[00:20:14] Now, any particular markets or segments that you think are, you know, have the most growth potential or not?

[00:20:22] I think the elderly, I mean I’ve got to tell you, they’ve been around the longest without cannabinoids in their system. And I think what’s happening is, is when they get this, they’re seeing the benefits and those benefits are things that they have problems with, you know, pain, arthritis, you know, inflammation, you know, so. So once they get in their system, that stuff starts to go away, you know? So I think elderly is a big one. You know, really everyone I mean, I look at I look at my parents. I look at friends of them, you know, like the generation above me. They’re all getting on it. So it’s you know, I look back at everyone has an endocannabinoid system. Once they could get over the stigma and get it into their system, they’re probably going to be, you know, putting this in their system for the rest, their life one way or another.

[00:20:58] I’m curious, I have always kind of been fascinated about the changes to people’s kind of social and, you know, connections and friends and stuff as they’ve gotten in the cannabis space. I mean, as you, you know, kind of got involved in cannabis, did it affect, you know, relationships, either family or friends?

[00:21:15] Yes, common goal and common enemy or two very powerful drivers. You know, once you start to team up with the cannabis people, they bring you in. And it is a family because we’re all fighting for the same thing. You know, you have your stigma. But what I noticed, it was a very clear, it was a very clear change when the state went legal. You know, a lot of people that say, you know, this is bad. Once an authoritative figure says it’s good, you know, AKA their doctor or their politician, you know, they tend to be open to it. And there was a very clear differentiator in our state as to when that, because you have the news, you know, the news is on constantly talking about it. So we do a lot of events in different states. And it’s actually it’s really funny. I’ll give you a story. So, you know, we did over the course of three years, I think we did something like 35 events up to that point in Pennsylvania.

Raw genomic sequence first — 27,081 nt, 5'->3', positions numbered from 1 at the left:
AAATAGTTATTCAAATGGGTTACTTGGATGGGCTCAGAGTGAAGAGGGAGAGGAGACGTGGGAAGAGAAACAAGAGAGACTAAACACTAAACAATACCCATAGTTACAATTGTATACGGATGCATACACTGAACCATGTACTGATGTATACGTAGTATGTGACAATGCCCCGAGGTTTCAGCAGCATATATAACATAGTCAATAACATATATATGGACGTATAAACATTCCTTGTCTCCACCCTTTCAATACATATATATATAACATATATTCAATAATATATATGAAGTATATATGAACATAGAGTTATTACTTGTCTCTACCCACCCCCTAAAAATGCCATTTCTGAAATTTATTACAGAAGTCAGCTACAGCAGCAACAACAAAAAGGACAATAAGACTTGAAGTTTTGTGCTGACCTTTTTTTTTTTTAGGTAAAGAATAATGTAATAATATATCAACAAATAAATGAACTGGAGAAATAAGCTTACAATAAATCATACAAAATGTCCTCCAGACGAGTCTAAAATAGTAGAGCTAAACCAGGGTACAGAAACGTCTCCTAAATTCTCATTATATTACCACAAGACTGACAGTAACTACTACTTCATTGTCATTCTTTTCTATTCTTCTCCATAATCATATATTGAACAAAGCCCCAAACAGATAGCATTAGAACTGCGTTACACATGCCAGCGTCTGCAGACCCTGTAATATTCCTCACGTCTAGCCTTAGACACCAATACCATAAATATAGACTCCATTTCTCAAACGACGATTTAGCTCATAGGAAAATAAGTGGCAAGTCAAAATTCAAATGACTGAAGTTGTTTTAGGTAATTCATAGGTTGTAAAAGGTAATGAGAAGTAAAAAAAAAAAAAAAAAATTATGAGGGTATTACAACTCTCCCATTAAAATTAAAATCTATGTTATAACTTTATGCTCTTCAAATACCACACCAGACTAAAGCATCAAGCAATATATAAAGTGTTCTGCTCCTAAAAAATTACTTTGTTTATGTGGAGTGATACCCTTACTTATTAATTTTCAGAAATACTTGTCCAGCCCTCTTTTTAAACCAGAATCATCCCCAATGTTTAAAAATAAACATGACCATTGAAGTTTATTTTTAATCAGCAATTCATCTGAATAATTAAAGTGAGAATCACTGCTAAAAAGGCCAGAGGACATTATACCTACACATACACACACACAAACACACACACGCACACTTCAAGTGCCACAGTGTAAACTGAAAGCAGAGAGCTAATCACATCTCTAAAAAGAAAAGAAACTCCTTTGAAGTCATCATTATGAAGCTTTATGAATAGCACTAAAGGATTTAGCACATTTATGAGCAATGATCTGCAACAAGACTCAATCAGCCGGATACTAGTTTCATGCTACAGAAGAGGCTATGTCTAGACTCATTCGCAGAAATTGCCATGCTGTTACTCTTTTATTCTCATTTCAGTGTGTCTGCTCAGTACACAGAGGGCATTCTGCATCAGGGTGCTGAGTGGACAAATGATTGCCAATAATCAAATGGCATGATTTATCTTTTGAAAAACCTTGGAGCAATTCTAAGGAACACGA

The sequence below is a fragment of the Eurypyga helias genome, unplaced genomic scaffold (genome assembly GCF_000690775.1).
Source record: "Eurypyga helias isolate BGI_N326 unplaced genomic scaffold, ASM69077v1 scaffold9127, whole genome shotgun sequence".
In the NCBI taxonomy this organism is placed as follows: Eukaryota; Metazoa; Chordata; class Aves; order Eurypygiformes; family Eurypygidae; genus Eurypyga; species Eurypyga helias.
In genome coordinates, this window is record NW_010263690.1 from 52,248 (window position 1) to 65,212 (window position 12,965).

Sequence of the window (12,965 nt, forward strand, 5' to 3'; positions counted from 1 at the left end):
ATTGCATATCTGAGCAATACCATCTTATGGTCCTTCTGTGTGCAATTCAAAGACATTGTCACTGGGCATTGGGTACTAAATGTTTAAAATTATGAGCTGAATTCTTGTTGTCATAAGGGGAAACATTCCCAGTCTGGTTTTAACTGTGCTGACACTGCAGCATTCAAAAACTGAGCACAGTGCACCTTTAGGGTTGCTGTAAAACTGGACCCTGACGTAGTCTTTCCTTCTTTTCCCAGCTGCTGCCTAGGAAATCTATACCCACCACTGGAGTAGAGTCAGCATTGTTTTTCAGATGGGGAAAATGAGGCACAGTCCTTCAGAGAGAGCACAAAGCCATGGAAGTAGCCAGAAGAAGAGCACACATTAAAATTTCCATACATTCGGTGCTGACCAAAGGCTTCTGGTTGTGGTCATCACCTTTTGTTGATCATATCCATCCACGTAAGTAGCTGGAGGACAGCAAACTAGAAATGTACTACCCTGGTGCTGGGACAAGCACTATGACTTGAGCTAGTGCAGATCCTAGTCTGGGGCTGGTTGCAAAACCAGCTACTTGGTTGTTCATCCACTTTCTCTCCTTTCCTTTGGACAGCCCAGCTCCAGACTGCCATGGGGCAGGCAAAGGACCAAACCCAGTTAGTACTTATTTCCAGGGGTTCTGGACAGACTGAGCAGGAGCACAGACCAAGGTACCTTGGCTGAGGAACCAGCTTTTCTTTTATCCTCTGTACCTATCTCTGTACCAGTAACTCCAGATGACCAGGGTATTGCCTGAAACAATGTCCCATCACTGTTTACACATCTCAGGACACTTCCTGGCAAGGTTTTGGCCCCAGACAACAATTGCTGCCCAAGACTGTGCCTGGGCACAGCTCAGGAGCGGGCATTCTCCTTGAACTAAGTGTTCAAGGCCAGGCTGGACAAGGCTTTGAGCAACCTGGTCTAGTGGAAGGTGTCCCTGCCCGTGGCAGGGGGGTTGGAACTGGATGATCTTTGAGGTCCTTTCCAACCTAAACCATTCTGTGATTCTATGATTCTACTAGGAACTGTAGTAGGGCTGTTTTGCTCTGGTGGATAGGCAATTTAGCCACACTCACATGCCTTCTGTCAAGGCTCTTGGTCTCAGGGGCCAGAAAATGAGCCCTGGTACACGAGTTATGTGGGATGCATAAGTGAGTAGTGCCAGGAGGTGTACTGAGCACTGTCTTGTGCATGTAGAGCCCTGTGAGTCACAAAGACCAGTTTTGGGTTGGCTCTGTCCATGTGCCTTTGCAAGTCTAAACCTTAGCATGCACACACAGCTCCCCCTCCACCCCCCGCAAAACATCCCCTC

[00:22:01] And, you know, we did things like destigmatize the word marijuana, but just using the word cannabis, like people don’t have any kind of emotional tie to the word cannabis. And so when we went to West Virginia, then after three years of this, I went down to the Marriott. I set up a big event, spent about two weeks, getting it all ready. And I went to sign the paperwork and the lady said, “By the way, what is cannabis anyways?”

[00:22:23] And I laugh because it’s literally Groundhog Day. I mean, it’s you could see these programs as they come on, all of a sudden, everyone starts to get educated. People are radically opposed at first and then they know somebody that it fixed and they can’t be too radically opposed. And then they see it again. They see it and they start to, you know, come around.

[00:22:39] And it’s a matter of time. And that’s really how it goes with really any kind of influence. I mean, you get hit with radical opposition, you know, with any new idea. And then as you bring in, you know, supporting information, people come around. And it seems to be just a life-cycle thing as to when the states come on board. I like to joke.

[00:22:54] I have a couple of kids and friends of theirs, their parents. You know, it used to be that, you know, it’s like, oh, no, don’t hang out with that guy. You know, he’s in the cannabis business. Now they come to me for a job, you know? Yeah, exactly. It’s such a shift. And I think that’s why I think the national legislation, federal legislation is going to be so fascinating, because I think when that goes, it’s going to be a big, a big social and cultural shift in terms of acceptance and adoption.

[00:23:20] I mean it really is, I think at that point it becomes, you know, beer. Yeah. Yeah.

[00:23:24] Well, beer that’s good for you. Right? Right. Like not only is it no longer this kind of, you know, illicit drug, but it actually has all these health benefits.